YouTube Thinks Artificial Intelligence Is The New Green Screen: Google Develops Super Easy Tool To Replace Backgrounds

Google founder's flying taxis set to launch in New Zealand
Google has developed a tool that allows users to change their backgrounds without the need for a green screen. Available in limited beta, it is powered by artificial intelligence and machine learning.  ( Google Research Blog )

YouTube appears to be trying to make green screen obsolete. If Google's artificial intelligence-powered video segmentation capabilities prove sufficiently convincing enough to erase the need for green screens, then this is good news for amateur content producers and creators.

That's not to say green screen will go out of fashion anytime soon, though. They're still crucially integral to filmmaking, especially big-budget VFX blockbusters, and likely won't be phased out anytime soon unless a newer, more innovating technology is introduced. Google's new green screen-ish tech doesn't seem like it's breaking any ground, but it does look pretty impressive.

Google Replaces Green Screen With Artificial Intelligence

The company is relying on AI and machine learning to replace the background in videos without the need for a green screen, and the interface looks as easy as slapping on a Snapchat or Instagram filter onto a video. In a blog post, Google goes into detail about how the technology works, an enthralling read if you're either a machine learning or VFK geek. Overall, though, it looks convincing enough. It won't win any VFX awards, yes, but it looks like it could be the next great fad after Snapchat's augmented reality filters, one of which can turn one's face into a dog.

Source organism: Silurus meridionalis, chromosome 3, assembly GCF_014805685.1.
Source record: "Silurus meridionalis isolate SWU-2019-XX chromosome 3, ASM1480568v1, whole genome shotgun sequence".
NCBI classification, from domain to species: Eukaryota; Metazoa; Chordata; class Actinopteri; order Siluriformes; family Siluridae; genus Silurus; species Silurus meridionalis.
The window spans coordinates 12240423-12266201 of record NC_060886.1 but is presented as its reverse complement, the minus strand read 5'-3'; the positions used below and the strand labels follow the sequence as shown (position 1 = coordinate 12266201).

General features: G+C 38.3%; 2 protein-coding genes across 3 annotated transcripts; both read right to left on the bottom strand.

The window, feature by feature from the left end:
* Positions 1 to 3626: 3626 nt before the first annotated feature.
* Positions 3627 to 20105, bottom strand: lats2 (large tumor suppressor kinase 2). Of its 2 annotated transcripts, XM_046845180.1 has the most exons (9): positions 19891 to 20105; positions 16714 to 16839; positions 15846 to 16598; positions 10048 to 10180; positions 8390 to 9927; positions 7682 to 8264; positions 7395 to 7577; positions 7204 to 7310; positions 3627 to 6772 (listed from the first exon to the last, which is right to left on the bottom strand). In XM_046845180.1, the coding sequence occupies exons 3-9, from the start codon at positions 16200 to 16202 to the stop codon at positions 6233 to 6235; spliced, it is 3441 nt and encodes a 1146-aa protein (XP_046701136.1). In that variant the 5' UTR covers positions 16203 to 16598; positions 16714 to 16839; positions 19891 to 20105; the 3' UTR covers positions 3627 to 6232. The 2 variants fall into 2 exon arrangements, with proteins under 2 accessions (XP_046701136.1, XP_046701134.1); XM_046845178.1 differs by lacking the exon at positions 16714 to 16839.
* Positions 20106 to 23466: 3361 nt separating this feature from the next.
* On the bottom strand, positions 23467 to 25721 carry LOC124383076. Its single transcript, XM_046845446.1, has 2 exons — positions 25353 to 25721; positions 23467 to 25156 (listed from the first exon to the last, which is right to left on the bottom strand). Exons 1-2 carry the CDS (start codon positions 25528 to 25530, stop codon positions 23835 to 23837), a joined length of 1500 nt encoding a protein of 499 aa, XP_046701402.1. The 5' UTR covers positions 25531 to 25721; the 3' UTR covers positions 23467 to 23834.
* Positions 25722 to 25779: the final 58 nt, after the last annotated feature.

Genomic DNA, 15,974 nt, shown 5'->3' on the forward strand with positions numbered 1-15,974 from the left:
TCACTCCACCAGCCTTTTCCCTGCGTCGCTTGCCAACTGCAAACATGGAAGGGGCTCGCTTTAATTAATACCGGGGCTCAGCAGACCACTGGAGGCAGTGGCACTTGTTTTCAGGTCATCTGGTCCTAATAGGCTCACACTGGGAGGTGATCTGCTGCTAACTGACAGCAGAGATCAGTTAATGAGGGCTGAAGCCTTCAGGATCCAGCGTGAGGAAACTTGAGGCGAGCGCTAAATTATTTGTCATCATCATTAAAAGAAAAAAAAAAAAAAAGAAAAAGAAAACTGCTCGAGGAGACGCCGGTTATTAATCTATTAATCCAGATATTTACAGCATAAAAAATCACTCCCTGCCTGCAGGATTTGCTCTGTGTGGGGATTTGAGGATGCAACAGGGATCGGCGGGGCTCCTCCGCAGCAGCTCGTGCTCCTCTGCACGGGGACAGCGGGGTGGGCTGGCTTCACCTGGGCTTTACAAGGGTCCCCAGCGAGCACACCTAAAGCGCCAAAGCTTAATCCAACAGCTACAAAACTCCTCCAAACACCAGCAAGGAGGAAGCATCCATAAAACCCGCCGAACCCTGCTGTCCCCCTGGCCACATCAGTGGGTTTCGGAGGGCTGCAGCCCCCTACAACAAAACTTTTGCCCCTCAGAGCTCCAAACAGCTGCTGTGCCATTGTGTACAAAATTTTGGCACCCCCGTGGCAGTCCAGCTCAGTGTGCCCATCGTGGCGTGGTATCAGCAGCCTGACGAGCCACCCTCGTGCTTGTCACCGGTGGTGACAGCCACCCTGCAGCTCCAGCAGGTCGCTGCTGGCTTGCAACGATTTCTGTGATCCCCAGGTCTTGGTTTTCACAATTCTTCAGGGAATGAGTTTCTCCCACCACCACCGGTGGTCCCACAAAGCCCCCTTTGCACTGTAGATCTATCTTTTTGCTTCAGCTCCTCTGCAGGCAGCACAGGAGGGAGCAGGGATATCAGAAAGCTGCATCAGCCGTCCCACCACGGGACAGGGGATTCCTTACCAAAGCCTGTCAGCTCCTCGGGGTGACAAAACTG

It isn't perfect, that's for certain. In some cases, weird halos appear around certain edges, and anomalies near the area of the hair takes one out of the illusion. But to achieve something convincing, especially one that occurs on a mobile device, is truly remarkable. Questions loom, though. Is the process battery intensive? Will it require a special, depth-sensing camera?

YouTube Stories

For now, the tech is still in limited beta and available only for select YouTube creators. Also, the feature is still exclusive to "stories," apparently YouTube's new social video service platform. Furthermore, it's still not certain what the requirements look like for this tech to work. Will it only be available for Google Pixel 2 devices, provided they come with a special Pixel Visual Core chip that applies intelligent processing for images? Details are thin, but Google does have a few plans in store:

"Our immediate goal is to use the limited rollout in YouTube stories to test our technology on this first set of effects," the company said. "As we improve and expand our segmentation technology to more labels, we plan to integrate it into Google's broader Augmented Reality services."

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